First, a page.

6 August 6, 2002 – This week, workers in North Korea will pour concrete in a ceremony signalling a new phase in the construction of a US-led nuclear-power project that has been the subject of repeated delays.

Political tension and financial problems have beset the $4.6bn project, prompting protests from North Korea. Some critics have said the project should be scrapped because of North Korea’s refusal to allow outside inspections of its home-made nuclear facilities. A US-led consortium – the Korean Peninsula Energy Development Organization – hopes North Korea’s recent efforts to resume dialogue with its historical foes will help the project move forward.

Weeks after a deadly navel clash June 29, the communist North said it was open to talks with South Korea. Officials of the two sides met in the North over the weekend and agreed to restart high-level talks, reviving the stalled reconciliation process. Also, U.S. Secretary of State Colin Powell and North Korean Foreign Minister Paek Nam Sun met at a regional-security forum in Brunei last week and both spoke in favour of dialogue.

“That meeting is having a positive effect on the prospect of defusing a looming security crisis next year as well as the reactor project itself,” said Chang Sun Sup, the chief South Korean delegate to the consortium.

Mr. Chang said he hoped Wednesday’s concrete-pouring ceremony, at ChM in North Korea’s northeastern coastal region, will assure North Koreans that the project is moving ahead.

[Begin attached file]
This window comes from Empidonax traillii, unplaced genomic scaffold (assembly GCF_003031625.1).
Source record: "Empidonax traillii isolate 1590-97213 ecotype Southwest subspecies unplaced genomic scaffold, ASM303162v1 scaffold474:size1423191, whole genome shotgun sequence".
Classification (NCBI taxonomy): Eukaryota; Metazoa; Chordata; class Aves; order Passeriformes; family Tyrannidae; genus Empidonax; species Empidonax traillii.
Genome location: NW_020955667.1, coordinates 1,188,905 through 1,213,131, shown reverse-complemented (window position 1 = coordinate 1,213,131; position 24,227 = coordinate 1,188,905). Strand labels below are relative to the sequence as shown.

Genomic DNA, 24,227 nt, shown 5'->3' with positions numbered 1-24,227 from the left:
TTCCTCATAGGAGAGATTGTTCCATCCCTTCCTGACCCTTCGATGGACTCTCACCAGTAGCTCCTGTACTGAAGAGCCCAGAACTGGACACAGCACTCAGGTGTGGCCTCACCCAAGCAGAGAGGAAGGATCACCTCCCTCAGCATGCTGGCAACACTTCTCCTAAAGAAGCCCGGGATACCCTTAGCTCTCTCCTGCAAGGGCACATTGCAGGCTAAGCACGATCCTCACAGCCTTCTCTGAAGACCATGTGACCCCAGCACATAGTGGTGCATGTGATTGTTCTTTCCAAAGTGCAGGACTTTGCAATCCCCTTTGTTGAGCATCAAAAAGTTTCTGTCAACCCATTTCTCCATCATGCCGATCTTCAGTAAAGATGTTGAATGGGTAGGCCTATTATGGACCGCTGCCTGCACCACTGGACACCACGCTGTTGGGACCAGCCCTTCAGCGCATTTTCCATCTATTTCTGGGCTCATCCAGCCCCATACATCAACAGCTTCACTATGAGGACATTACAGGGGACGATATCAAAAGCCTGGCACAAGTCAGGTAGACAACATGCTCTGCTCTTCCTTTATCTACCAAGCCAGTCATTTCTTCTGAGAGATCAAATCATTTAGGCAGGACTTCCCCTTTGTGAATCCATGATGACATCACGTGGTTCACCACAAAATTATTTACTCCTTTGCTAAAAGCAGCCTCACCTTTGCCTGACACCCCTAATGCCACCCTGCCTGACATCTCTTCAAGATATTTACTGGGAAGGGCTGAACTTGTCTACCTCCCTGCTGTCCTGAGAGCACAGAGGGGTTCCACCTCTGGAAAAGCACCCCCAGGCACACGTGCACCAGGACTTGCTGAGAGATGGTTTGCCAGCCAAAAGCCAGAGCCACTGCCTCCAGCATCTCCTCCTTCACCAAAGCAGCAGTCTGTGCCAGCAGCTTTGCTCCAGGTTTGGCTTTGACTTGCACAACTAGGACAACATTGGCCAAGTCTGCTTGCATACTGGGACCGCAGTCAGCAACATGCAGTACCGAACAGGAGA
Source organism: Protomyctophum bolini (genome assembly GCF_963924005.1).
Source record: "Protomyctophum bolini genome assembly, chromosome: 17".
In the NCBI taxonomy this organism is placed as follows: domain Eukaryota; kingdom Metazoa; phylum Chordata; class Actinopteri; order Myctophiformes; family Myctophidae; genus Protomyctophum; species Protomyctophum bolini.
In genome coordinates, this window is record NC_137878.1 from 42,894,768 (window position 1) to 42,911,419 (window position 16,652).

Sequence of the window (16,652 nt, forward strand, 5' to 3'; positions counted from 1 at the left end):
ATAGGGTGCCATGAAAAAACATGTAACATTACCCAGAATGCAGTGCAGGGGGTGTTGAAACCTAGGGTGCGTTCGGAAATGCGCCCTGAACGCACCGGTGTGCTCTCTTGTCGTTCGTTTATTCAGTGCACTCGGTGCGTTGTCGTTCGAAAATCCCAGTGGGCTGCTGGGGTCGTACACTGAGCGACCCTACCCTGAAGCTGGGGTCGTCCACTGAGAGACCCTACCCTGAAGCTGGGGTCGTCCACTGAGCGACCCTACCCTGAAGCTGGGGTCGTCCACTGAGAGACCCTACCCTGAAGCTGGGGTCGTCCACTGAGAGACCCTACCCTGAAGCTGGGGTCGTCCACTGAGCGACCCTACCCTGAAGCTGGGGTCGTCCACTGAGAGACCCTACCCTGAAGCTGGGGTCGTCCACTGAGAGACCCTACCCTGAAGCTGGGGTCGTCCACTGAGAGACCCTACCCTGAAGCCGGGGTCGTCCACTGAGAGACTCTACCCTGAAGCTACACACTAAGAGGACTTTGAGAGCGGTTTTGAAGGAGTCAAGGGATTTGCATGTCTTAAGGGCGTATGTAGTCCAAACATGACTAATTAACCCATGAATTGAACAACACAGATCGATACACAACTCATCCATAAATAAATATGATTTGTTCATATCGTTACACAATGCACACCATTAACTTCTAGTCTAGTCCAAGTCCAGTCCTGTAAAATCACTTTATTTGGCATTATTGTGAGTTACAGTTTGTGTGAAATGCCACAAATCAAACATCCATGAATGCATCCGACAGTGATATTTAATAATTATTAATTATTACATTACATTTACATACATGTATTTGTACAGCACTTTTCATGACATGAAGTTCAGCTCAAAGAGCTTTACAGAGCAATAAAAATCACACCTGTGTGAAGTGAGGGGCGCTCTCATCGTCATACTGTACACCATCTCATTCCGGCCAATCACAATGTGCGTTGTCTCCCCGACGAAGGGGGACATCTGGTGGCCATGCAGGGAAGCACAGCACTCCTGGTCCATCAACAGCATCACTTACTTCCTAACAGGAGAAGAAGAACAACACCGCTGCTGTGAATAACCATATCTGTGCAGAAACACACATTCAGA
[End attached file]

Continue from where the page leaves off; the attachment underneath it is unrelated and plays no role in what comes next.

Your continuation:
Construction has been hampered by military and political tension and funding problems. Work has been restricted to ground-levelling and excavation, but concrete will be laid this week for a building that will house a reactor.

About 150 US, Japanese, South Korean and European Union diplomats and journalists will attend the event.

In 1993, North Korea shocked the world by quitting the Nuclear Non-Proliferation Treaty amid suspicions it was developing nuclear weapons. After a crisis that many observers say brought the Korean peninsula to the brink of war, the North reversed its decision and signed a deal with the U.S., under which it froze its nuclear program in exchange for two Western-developed light-water reactors. The impoverished North needs the reactors to alleviate its energy shortages.

The deal called for the completion of the reactors next year, though that date has been pushed back by several years. The agreement also requires North Korea to allow outside inspections of its nuclear facilities before important reactor components are delivered.

The consortium – with members also including South Korea, Japan and the EU – demands that inspection start in 2003 at the latest because the first reactor vessel is slated to be delivered that year.

The United Nations International Atomic Energy Agency is backing the consortium’s demand, saying such inspections usually take three to four years. Citing project delays, the North hasn’t agreed.